Re: Joyce

4 September 2023
Re: Joyce - Featured image

Alan Joyce will depart from his role as Qantas CEO in November, leaving as his legacy one of the world’s most woke airlines.

Given its impeccable political correctness, it is somewhat surprising that after declaring a $1.4 billion half-year profit, the airline declined to return any of the $2.7 billion dollars it received in government subsidies during the COVID-19 pandemic.

For passengers, it is a case of insult being added to injury. Taxpayers who bailed out the airline during the pandemic must now pay outrageous airfares for the privilege of flying with it. Qantas makes breezy promises about an imminent fall in the cost of a ticket, but these are about as reliable as its departure times.

Passengers are rightly aggrieved. At the most recent World Airline Awards, which are based on customer feedback, Qantas nosedived from a ranking of fifth best carrier to 17th. Qantas was not even considered the best airline in the region, losing that title to Fiji Airways.

What else will the Joyce era be remembered for? There are the comments Qantas made in support of Rugby Australia’s (RA) decision to tear up its contract with Israel Folau, the greatest Wallaby of his generation, for posting biblical texts on social media.

The airline said it was “disappointed” by Folau’s post, and was “pleased to see Rugby Australia’s condemnation of the comments”.

Significantly, RA stated at the time that it acted as it did for fear of losing sponsors—foremost of which was Qantas. (This supine attitude ultimately served no purpose, with the airline subsequently walking away from its association with RA and other sporting codes.)

For good measure, Joyce told the Australian Financial Review (AFR): “It’s not an issue for Qantas, it’s an issue for every potential sponsor for Rugby Australia, ever … They have to manage it … and shame on you if it happens a second time. That’s the way we approach it in the aviation industry, and we expect these organisations to be the same.”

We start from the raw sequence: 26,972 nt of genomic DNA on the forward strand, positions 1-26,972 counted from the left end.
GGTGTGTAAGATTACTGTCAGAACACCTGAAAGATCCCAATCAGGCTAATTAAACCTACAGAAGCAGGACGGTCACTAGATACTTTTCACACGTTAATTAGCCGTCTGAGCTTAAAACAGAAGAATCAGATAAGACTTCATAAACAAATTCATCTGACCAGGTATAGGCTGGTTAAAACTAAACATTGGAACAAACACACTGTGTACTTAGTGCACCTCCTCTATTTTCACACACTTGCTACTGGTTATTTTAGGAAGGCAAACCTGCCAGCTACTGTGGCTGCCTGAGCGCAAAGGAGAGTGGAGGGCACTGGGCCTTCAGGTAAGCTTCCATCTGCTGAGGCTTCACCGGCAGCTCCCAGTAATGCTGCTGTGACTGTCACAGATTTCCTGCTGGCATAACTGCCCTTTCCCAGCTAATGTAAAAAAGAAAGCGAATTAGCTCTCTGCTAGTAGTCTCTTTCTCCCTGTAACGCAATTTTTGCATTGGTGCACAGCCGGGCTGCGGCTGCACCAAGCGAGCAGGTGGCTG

This is a curious observation, given that the global airline industry—including the democratically challenged State owners of various national carriers—is hardly famous for its staunch commitment to human rights or its record of challenging tyrannical governments.

Finally, it has been reported that on two occasions Joyce has had national newspapers removed from Qantas business lounges because of what he considered their unflattering coverage of the airline. The targeting of the AFR on one occasion prompted acerbic columnist Joe Aston to observe:

This is a decision the public can see, but what other decisions are made beyond our line of sight? Who else has slighted Joyce and suffered the consequences? The Financial Review is a tiny vendor to Qantas. What becomes of the major catering or engineering supplier who displeases the great man? What is it like for employees who make a mistake, or who fail to genuflect deeply enough?

But all this aside, Qantas has patched its tattered virtue by ensuring passengers know precisely which First Nation claims the land on which they have just touched down.

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